I also wondered about the arrest warrant for Prigozhin. It was dropped as part of the deal brokered by Alexander Lukashenko, but it was active for the duration of the mutiny. “That it wasn’t executed at any point spoke to something, but it wasn’t entirely clear what,” I said, adding that “the very fact that Prigozhin lived to turn his troops around was a testament to more than just Wagner’s effectiveness on the battlefield and the group’s years of service to Putin.”

The Times had an answer for the two questions I implicitly posed. “Senior American officials suggest that an alliance between Surovikin and Prigozhin could explain why Prigozhin is still alive,” Julian Barnes, Helene Cooper and Eric Schmitt wrote, on the way to noting that the US has an interest in pushing this narrative. Again: Surovikin is competent and ruthless. If Putin is compelled to remove him (whatever “remove” might mean in this context), that’d be a boon to Ukraine at a critical juncture in the war.

For Putin, the idea of a rebellious “General Armageddon” isn’t the most comforting prospect. Between them, Prigozhin and Surovikin make for a ghastly pair. Certainly not the type of men you’d want as enemies and, I’d note, not the type you’d want presiding over a vast collection of nuclear weapons either.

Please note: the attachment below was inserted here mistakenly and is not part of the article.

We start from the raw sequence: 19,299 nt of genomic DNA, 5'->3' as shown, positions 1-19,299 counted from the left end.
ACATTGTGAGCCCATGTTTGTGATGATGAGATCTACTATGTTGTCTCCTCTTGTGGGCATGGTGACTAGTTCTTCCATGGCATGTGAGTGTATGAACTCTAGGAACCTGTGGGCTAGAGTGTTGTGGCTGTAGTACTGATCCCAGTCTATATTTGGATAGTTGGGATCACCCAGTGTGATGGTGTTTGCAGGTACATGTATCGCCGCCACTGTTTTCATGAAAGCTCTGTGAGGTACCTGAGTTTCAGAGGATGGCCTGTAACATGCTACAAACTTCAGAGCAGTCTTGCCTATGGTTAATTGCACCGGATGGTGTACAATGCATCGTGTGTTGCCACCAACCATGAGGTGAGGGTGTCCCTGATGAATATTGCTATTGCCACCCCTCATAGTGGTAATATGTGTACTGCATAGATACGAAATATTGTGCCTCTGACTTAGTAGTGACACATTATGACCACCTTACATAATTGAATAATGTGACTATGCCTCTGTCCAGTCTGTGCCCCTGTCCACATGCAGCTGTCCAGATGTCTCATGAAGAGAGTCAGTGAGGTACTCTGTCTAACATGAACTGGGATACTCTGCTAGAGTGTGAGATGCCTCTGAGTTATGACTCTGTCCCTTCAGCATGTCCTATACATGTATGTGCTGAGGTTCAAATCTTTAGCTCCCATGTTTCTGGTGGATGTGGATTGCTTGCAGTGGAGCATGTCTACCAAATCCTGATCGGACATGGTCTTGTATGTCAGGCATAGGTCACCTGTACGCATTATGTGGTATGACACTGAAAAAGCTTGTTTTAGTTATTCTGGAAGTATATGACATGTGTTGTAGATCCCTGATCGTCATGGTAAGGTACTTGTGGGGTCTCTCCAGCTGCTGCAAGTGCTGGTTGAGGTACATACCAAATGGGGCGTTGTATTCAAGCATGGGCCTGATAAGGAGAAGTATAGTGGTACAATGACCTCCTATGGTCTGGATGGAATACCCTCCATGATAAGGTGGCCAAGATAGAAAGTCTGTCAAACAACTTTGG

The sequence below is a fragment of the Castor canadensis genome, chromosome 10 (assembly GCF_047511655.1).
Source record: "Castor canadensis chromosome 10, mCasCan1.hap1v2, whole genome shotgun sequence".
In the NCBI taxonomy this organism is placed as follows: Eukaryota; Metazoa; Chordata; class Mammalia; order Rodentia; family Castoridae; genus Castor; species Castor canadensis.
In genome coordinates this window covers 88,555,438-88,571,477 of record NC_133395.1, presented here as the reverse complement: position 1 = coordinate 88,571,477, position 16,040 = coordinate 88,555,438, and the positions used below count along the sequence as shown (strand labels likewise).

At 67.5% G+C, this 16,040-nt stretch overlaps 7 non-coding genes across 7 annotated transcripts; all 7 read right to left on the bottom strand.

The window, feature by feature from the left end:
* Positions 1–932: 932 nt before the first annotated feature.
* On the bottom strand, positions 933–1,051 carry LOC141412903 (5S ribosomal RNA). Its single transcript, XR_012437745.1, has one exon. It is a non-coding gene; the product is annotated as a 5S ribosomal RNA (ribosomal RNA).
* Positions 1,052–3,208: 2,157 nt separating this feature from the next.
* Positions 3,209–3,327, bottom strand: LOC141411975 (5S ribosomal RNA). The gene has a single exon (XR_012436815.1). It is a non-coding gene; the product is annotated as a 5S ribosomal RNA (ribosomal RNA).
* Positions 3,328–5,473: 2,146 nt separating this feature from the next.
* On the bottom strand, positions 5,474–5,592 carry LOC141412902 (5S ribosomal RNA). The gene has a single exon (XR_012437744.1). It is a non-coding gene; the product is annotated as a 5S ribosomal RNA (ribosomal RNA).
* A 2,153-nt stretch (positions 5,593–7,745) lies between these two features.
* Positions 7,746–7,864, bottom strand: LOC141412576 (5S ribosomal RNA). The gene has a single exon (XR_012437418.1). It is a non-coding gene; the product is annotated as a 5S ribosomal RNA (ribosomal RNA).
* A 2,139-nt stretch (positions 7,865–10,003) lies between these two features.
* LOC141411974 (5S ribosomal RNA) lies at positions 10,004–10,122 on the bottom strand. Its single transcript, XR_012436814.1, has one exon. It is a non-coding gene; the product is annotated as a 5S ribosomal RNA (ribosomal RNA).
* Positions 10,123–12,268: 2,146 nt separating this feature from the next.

In a terse response to the Times‘s reporting, Dmitri Peskov called the story “speculation” and “gossip.” He didn’t deny it outright.


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5 thoughts on “Was ‘General Armageddon’ In On Russian Mutiny?

  1. Sounds entirely plausible.

    I still think Shoigu should be very careful about what he eats and not walk near any unnecessary ledges.

    If I were an oligarch, I would want not just wealth, but also the freedom to use my wealth- so that I could take my yacht to the south of France, where I could get the finest of whatever I desired, including the finest food and the best champagne! I think the oligarchs actually are quite upset that they missed 2022/23 ski season at their chalets in Courchevel 1850- and they have no intention of missing the 2023/24 social ski season!!

    Nuclear armageddon will not get them what they most desire- which is to be able to take what isn’t theirs and then, to go spend that wealth in the most exclusive and luxurious corners of the world.

    This is a modern day version of a turf war and the don is about to get removed because, as H has said, he has failed at one of his most important jobs.

  2. So this could have been a multiple opportunity mission; probe (gain intel on Putin’s actions under threat etc…) being an important goal.

  3. The US took steps to freeze Wagner assets after the “failed coup”, not before. The Russians meanwhile targeted a cafe/restaurant/hotel frequented by western personnel, not something they did often (target westerners) since the start of the war. The casualties, except the two poor dead Ukrainian teenagers, were not named in the press so far as I can gather. There is a lot we do not know.

  4. Reports Surovikin has disappeared from sight and Shoigu has re-emerged. Positive for Ukraine, Wagner off the field and Russia’s most effective commander sidelined. The US intelligence was likely leaked for a purpose.